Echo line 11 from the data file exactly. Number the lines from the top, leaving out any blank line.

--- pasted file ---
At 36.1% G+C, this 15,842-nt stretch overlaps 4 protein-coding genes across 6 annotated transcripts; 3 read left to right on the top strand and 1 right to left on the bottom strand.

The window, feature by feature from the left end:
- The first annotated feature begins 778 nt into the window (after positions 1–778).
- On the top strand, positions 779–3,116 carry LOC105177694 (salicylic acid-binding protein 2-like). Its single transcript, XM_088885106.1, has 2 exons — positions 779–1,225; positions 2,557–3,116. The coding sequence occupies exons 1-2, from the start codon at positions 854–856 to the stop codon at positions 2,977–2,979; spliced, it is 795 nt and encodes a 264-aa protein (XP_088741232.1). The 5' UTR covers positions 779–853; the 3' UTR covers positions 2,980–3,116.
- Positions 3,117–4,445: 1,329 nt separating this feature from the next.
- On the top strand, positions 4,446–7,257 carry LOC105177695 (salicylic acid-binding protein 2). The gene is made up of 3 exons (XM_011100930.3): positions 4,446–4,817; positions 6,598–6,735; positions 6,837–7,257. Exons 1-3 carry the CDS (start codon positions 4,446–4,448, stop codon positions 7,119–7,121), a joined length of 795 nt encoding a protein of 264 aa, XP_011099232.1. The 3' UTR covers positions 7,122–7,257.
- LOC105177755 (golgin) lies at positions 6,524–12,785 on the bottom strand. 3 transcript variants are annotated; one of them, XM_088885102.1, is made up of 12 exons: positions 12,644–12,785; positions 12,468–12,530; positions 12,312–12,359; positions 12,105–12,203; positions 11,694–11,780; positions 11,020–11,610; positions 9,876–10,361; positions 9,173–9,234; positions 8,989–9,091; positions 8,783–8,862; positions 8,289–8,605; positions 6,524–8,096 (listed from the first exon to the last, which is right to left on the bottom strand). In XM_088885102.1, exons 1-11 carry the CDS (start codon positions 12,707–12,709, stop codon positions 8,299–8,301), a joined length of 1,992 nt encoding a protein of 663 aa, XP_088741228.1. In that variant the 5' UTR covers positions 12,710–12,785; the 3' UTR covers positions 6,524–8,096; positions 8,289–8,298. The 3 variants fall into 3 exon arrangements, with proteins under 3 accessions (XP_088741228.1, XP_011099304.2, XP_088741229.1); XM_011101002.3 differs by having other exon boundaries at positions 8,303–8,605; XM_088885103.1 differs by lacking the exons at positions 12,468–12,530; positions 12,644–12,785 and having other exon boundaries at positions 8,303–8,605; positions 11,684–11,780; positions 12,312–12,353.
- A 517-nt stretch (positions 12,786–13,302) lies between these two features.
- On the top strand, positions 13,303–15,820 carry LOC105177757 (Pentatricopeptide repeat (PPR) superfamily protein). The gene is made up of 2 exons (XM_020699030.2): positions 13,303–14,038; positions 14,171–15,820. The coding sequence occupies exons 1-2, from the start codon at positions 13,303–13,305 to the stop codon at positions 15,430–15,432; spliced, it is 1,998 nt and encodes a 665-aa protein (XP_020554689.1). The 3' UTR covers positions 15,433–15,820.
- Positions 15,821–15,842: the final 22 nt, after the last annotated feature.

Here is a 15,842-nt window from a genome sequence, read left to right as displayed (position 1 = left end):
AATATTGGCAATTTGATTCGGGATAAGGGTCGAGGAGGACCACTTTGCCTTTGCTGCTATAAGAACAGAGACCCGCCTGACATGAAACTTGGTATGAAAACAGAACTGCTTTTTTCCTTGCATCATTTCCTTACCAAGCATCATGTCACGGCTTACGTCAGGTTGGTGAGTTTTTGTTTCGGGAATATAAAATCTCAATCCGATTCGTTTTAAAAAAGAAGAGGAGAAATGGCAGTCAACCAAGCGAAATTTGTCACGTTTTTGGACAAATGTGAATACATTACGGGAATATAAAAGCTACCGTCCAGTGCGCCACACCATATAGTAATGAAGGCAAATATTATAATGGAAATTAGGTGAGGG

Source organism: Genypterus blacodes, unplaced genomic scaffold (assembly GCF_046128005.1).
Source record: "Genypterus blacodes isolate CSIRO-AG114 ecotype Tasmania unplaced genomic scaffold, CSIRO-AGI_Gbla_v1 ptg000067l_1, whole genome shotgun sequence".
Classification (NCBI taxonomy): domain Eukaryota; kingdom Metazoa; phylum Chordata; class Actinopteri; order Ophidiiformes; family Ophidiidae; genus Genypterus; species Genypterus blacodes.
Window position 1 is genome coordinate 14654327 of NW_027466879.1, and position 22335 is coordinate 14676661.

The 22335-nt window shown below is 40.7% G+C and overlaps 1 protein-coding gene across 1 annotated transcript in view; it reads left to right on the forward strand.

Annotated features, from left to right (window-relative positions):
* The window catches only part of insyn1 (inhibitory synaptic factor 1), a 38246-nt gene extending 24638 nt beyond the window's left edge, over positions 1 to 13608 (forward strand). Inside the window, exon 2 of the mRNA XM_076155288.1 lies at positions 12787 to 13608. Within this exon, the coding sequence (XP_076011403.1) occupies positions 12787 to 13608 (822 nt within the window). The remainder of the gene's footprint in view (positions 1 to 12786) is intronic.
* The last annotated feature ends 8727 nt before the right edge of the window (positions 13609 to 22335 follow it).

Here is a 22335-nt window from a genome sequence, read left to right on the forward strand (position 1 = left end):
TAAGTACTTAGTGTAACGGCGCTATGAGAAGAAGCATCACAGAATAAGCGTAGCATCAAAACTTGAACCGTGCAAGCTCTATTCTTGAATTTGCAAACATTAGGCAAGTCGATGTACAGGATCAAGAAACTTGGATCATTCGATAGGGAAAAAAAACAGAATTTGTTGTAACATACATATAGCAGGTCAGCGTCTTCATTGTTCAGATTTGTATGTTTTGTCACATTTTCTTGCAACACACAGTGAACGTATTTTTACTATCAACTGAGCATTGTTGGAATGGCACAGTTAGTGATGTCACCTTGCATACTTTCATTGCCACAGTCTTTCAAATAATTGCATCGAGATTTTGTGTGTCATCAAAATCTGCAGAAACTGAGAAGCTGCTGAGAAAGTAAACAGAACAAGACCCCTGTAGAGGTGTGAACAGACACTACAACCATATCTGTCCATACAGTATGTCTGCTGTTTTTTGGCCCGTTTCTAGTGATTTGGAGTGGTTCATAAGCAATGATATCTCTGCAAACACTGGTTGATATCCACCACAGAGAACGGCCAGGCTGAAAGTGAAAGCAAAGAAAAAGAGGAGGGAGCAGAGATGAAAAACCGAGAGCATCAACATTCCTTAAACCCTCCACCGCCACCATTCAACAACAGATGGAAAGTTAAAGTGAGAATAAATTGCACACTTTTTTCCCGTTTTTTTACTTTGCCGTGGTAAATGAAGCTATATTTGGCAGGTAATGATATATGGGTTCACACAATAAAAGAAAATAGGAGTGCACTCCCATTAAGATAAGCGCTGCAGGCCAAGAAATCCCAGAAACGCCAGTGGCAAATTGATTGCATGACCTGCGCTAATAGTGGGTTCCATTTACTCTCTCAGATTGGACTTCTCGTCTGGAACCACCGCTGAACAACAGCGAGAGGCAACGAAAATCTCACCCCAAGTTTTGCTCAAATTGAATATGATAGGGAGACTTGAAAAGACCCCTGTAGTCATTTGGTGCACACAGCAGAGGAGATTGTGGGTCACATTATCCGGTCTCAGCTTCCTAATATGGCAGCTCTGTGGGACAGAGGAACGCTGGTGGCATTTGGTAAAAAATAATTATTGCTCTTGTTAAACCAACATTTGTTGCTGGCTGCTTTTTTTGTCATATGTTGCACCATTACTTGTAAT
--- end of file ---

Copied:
Here is a 15,842-nt window from a genome sequence, read left to right as displayed (position 1 = left end):